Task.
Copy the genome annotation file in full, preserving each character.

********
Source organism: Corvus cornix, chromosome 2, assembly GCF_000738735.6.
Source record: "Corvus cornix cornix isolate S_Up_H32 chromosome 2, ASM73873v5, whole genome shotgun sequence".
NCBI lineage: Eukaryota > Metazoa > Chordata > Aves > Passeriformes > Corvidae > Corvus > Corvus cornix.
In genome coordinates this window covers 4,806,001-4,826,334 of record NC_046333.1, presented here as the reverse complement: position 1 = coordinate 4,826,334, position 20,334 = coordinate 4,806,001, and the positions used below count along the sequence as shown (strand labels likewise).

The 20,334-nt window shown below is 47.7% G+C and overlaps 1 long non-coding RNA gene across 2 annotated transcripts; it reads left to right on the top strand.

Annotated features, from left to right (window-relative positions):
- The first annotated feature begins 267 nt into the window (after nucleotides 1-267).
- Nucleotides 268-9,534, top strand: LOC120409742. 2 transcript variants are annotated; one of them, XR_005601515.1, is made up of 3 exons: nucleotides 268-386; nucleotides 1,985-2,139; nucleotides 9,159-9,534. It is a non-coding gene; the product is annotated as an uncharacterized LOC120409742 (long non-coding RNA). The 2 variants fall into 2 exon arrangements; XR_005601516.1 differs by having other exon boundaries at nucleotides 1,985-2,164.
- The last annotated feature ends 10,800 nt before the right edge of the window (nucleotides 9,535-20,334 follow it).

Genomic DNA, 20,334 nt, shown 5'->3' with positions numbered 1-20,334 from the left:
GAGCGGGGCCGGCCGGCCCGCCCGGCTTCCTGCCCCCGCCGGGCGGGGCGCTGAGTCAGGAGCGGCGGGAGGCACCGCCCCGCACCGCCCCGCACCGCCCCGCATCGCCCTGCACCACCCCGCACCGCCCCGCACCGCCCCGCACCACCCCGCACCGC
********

Source organism: Corvus cornix, chromosome 2, assembly GCF_000738735.6.
Source record: "Corvus cornix cornix isolate S_Up_H32 chromosome 2, ASM73873v5, whole genome shotgun sequence".
NCBI lineage: Eukaryota > Metazoa > Chordata > Aves > Passeriformes > Corvidae > Corvus > Corvus cornix.
In genome coordinates this window covers 4,806,001-4,826,334 of record NC_046333.1, presented here as the reverse complement: position 1 = coordinate 4,826,334, position 20,334 = coordinate 4,806,001, and the positions used below count along the sequence as shown (strand labels likewise).

The 20,334-nt window shown below is 47.7% G+C and overlaps 1 long non-coding RNA gene across 2 annotated transcripts; it reads left to right on the top strand.

Annotated features, from left to right (window-relative positions):
- The first annotated feature begins 267 nt into the window (after nucleotides 1-267).
- Nucleotides 268-9,534, top strand: LOC120409742. 2 transcript variants are annotated; one of them, XR_005601515.1, is made up of 3 exons: nucleotides 268-386; nucleotides 1,985-2,139; nucleotides 9,159-9,534. It is a non-coding gene; the product is annotated as an uncharacterized LOC120409742 (long non-coding RNA). The 2 variants fall into 2 exon arrangements; XR_005601516.1 differs by having other exon boundaries at nucleotides 1,985-2,164.
- The last annotated feature ends 10,800 nt before the right edge of the window (nucleotides 9,535-20,334 follow it).

Genomic DNA, 20,334 nt, shown 5'->3' with positions numbered 1-20,334 from the left:
GAGCGGGGCCGGCCGGCCCGCCCGGCTTCCTGCCCCCGCCGGGCGGGGCGCTGAGTCAGGAGCGGCGGGAGGCACCGCCCCGCACCGCCCCGCACCGCCCCGCATCGCCCTGCACCACCCCGCACCGCCCCGCACCGCCCCGCACCACCCCGCACCGC